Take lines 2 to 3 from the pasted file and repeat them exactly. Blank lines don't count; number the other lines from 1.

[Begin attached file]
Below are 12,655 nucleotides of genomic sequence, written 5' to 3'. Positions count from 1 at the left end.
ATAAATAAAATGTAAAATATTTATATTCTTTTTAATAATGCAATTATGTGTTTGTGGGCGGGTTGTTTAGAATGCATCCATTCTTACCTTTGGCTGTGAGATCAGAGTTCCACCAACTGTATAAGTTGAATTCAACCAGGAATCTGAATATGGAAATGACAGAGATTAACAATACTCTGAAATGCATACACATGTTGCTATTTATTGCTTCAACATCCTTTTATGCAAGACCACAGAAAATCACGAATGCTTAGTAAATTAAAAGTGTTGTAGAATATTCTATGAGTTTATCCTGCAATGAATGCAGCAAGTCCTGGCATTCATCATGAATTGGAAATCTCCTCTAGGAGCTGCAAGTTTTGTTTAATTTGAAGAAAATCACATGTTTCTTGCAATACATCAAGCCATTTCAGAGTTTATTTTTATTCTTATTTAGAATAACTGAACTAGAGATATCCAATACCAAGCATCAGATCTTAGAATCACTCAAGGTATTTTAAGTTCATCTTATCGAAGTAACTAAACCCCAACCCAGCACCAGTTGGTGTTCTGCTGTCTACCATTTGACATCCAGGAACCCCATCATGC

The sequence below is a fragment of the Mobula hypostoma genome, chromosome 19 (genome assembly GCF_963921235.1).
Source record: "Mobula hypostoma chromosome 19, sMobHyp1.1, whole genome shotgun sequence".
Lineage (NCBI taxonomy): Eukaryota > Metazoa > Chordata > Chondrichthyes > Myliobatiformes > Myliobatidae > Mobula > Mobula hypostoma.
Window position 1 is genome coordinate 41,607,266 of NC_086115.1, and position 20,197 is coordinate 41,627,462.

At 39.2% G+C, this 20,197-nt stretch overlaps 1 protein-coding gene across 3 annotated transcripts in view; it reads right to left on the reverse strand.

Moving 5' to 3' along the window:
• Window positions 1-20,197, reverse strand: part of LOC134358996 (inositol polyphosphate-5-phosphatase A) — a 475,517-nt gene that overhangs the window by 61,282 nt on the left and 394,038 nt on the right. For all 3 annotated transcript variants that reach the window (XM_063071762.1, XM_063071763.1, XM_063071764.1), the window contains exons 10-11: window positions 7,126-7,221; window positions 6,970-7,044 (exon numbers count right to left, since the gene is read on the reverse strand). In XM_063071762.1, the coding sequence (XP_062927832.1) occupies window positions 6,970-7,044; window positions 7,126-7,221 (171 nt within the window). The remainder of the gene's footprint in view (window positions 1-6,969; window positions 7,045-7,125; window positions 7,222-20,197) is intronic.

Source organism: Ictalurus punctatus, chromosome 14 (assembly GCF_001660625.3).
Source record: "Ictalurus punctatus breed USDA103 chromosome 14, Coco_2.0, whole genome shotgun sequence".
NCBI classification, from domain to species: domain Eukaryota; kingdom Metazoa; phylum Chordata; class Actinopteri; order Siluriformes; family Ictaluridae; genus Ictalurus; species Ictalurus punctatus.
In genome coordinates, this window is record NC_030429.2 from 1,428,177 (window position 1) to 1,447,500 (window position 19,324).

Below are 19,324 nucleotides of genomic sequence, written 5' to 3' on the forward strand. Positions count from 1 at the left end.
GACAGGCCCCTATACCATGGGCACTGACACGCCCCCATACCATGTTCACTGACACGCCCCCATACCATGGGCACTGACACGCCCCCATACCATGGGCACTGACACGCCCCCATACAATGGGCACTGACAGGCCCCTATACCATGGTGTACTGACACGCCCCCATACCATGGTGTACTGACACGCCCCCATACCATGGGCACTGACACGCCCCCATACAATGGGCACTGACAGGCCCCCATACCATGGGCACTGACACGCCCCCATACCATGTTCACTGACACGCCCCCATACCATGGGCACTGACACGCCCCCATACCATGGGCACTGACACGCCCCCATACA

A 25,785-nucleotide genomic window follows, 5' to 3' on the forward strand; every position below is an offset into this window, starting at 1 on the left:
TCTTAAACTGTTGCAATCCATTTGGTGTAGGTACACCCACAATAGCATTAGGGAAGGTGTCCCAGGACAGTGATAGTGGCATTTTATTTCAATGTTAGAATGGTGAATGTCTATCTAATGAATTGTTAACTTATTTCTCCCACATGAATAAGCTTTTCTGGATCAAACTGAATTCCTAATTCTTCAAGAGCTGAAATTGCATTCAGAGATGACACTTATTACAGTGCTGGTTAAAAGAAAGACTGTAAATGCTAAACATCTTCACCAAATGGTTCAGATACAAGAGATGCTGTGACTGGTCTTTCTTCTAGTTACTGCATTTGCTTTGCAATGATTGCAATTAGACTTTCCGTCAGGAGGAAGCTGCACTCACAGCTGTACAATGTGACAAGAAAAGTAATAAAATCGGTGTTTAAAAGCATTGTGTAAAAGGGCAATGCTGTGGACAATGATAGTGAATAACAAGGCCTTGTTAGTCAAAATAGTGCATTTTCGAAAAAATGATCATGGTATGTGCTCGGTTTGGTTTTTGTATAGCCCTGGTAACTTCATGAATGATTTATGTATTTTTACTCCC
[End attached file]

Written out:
ATAAATAAAATGTAAAATATTTATATTCTTTTTAATAATGCAATTATGTGTTTGTGGGCGGGTTGTTTAGAATGCATCCATTCTTACCTTTGGCTGTGAGATCAGAGTTCCACCAACTGTATAAGTTGAATTCAACCAGGAATCTGAATATGGAAATGACAGAGATTAACAATACTCTGAAATGCATACACATGTTGCTATTTATTGCTTCAACATCCTTTTATGCAAGACCACAGAAAATCACGAATGCTTAGTAAATTAAAAGTGTTGTAGAATATTCTATGAGTTTATCCTGCAATGAATGCAGCAAGTCCTGGCATTCATCATGAATTGGAAATCTCCTCTAGGAGCTGCAAGTTTTGTTTAATTTGAAGAAAATCACATGTTTCTTGCAATACATCAAGCCATTTCAGAGTTTATTTTTATTCTTATTTAGAATAACTGAACTAGAGATATCCAATACCAAGCATCAGATCTTAGAATCACTCAAGGTATTTTAAGTTCATCTTATCGAAGTAACTAAACCCCAACCCAGCACCAGTTGGTGTTCTGCTGTCTACCATTTGACATCCAGGAACCCCATCATGC

The sequence below is a fragment of the Mobula hypostoma genome, chromosome 19 (genome assembly GCF_963921235.1).